Digital Training Needed for Police

police and technology

There was a time when a police officer would be armed with nothing more than a truncheon, whistle and a familiar patch to walk. Police forces around the world must adapt to the changes in society and the biggest change in recent years is the huge increase in people carrying out almost all their activities online. It has been reported that the police must recruit a further 12,000 IT experts to effectively fight the fact that almost half of all crime now is online.

The Reform think tank has revealed that surveyed police officers are scared by digital crime as they feel they lack the skills to deal with it. The most significant risk to society nowadays is becoming a victim of fraud, of which you are 20 times more likely to be a victim of than robbery. UK businesses alone reported losses of £144 billion annually to digital crime.

police officers

The think tank has suggested government ministers must invest hundreds of millions to meet the growing need for technological education amongst officers. Many forces are adopting more tech equipment for their officers to help reflect the way society is changing. Equipment such as smartphones, augmented reality glasses for capturing evidence and having each officer wear a body worn camera. For more information, visit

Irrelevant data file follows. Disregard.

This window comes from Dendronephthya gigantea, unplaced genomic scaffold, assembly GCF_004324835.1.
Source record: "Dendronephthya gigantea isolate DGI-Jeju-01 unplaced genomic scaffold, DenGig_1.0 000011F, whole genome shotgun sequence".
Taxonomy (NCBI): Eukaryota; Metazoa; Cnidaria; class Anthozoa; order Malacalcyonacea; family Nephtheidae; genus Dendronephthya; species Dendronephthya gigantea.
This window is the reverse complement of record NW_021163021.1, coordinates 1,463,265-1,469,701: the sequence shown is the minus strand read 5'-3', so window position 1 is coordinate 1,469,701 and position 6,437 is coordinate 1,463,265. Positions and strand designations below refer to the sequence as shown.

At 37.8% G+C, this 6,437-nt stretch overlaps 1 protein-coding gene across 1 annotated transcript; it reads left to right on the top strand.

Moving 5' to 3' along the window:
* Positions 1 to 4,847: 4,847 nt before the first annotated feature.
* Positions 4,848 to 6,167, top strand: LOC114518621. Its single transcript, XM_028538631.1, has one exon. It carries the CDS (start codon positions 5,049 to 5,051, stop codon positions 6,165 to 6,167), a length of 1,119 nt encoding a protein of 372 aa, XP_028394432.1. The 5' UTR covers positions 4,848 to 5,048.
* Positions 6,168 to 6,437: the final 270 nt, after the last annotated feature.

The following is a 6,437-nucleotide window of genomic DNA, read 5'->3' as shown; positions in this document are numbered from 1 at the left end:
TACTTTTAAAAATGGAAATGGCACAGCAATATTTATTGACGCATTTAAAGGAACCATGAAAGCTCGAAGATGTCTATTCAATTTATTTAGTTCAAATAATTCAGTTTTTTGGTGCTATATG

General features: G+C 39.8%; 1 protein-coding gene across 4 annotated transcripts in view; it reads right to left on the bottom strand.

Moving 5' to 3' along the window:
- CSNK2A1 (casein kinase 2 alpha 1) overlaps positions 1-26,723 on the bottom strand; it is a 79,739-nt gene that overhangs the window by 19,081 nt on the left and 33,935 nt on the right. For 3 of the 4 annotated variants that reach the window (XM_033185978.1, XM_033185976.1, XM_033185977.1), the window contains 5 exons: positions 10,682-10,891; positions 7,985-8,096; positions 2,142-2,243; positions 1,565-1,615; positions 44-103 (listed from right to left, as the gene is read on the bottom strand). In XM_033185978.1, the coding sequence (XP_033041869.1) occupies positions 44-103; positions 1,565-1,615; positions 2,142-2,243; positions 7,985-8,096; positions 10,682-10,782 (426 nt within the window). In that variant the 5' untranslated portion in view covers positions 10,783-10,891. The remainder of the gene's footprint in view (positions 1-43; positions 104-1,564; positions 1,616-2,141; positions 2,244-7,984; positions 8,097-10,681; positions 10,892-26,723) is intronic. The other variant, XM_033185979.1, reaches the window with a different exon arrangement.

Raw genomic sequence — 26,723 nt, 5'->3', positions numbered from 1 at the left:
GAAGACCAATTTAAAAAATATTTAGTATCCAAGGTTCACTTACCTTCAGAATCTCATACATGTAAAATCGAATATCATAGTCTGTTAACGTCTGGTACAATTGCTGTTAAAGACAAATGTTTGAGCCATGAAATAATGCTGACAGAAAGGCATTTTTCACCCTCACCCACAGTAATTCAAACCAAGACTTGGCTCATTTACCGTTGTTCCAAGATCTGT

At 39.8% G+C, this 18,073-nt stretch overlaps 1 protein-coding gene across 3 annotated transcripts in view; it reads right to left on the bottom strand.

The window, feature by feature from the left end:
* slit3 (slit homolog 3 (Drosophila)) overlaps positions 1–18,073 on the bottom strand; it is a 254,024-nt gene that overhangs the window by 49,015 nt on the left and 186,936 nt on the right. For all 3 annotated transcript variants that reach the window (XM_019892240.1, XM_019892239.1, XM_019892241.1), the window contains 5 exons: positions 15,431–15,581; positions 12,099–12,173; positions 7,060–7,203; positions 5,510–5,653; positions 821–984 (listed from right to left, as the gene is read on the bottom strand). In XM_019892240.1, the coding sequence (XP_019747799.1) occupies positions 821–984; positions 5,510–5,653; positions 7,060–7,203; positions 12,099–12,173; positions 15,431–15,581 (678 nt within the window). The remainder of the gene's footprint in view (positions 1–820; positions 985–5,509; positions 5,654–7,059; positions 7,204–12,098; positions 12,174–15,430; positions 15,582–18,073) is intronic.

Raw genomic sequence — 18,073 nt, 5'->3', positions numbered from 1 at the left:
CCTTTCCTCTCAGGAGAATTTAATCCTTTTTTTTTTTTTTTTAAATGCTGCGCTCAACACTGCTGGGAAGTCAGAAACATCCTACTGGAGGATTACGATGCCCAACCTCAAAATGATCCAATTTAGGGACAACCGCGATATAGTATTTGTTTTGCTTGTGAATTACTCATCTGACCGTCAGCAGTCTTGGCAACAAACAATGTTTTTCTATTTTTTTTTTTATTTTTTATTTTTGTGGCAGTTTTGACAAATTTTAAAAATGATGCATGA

Many people are now realising that police officers need the skills and equipment to allow them to patrol an online beat. Keeping citizens safe no longer means protection from just physical threats but now involves keeping us safe from cybercrime as well.

As well as online fraud, force statistics have revealed a steep rise in the number of online harassment and stalking cases between 2016 and 2017. The idea has been put forward for a Digital Academy to be established which would train specialist officers in the latest methods for fighting cybercrime. The hope is to create a flexible, highly capable force that can adapt to the changing nature of 21st century crime.

One futuristic sounding piece of technology that has already been used successfully in the UK this year is biometric technology such as facial recognition. Thanks to high-resolution cameras becoming cheaper and great advances in matching technology, facial recognition can become a part of digital policing. It has been used in casinos before and can now be used to identify anyone has been banned from a football stadium, for example. Border control can employ the technology to seek out those wanted for terrorist activities.

In a current climate of budget-cutting and tightening our public service belts, if the police can use technology to free up man hours this has got to be a positive step. For example, when officers were provided with mobile data devices, they were able to take witness statements there and then without having to return to the station. This freed up thousands of hours, the equivalent of putting an additional 100 officers on the beat. Helping the police and technology to work hand-in-hand will be more efficient without placing extra strain on budgets.

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